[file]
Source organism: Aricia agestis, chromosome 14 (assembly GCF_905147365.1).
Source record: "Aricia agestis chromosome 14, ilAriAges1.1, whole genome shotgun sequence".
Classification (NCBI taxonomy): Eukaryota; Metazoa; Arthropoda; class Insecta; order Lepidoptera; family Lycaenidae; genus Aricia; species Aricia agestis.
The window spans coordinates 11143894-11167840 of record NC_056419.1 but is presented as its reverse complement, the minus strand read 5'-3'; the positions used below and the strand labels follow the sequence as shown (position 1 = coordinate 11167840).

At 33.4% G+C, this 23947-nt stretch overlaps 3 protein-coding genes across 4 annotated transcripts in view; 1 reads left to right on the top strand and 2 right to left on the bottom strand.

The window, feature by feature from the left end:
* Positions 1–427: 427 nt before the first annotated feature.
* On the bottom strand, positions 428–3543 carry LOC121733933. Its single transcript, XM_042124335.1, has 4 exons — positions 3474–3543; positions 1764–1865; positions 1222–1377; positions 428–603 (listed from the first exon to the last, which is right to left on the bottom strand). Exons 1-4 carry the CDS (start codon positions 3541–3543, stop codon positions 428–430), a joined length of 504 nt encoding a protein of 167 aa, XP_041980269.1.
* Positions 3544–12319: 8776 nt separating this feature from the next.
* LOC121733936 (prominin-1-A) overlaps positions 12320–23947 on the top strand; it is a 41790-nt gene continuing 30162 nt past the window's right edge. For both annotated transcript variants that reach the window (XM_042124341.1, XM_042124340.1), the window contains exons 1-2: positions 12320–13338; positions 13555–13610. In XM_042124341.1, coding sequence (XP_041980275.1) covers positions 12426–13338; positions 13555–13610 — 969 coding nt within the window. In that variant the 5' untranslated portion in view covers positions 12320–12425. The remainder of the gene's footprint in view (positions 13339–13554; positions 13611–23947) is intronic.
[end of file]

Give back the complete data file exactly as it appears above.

Source organism: Aricia agestis, chromosome 14 (assembly GCF_905147365.1).
Source record: "Aricia agestis chromosome 14, ilAriAges1.1, whole genome shotgun sequence".
Classification (NCBI taxonomy): Eukaryota; Metazoa; Arthropoda; class Insecta; order Lepidoptera; family Lycaenidae; genus Aricia; species Aricia agestis.
The window spans coordinates 11143894-11167840 of record NC_056419.1 but is presented as its reverse complement, the minus strand read 5'-3'; the positions used below and the strand labels follow the sequence as shown (position 1 = coordinate 11167840).

At 33.4% G+C, this 23947-nt stretch overlaps 3 protein-coding genes across 4 annotated transcripts in view; 1 reads left to right on the top strand and 2 right to left on the bottom strand.

The window, feature by feature from the left end:
* Positions 1–427: 427 nt before the first annotated feature.
* On the bottom strand, positions 428–3543 carry LOC121733933. Its single transcript, XM_042124335.1, has 4 exons — positions 3474–3543; positions 1764–1865; positions 1222–1377; positions 428–603 (listed from the first exon to the last, which is right to left on the bottom strand). Exons 1-4 carry the CDS (start codon positions 3541–3543, stop codon positions 428–430), a joined length of 504 nt encoding a protein of 167 aa, XP_041980269.1.
* Positions 3544–12319: 8776 nt separating this feature from the next.
* LOC121733936 (prominin-1-A) overlaps positions 12320–23947 on the top strand; it is a 41790-nt gene continuing 30162 nt past the window's right edge. For both annotated transcript variants that reach the window (XM_042124341.1, XM_042124340.1), the window contains exons 1-2: positions 12320–13338; positions 13555–13610. In XM_042124341.1, coding sequence (XP_041980275.1) covers positions 12426–13338; positions 13555–13610 — 969 coding nt within the window. In that variant the 5' untranslated portion in view covers positions 12320–12425. The remainder of the gene's footprint in view (positions 13339–13554; positions 13611–23947) is intronic.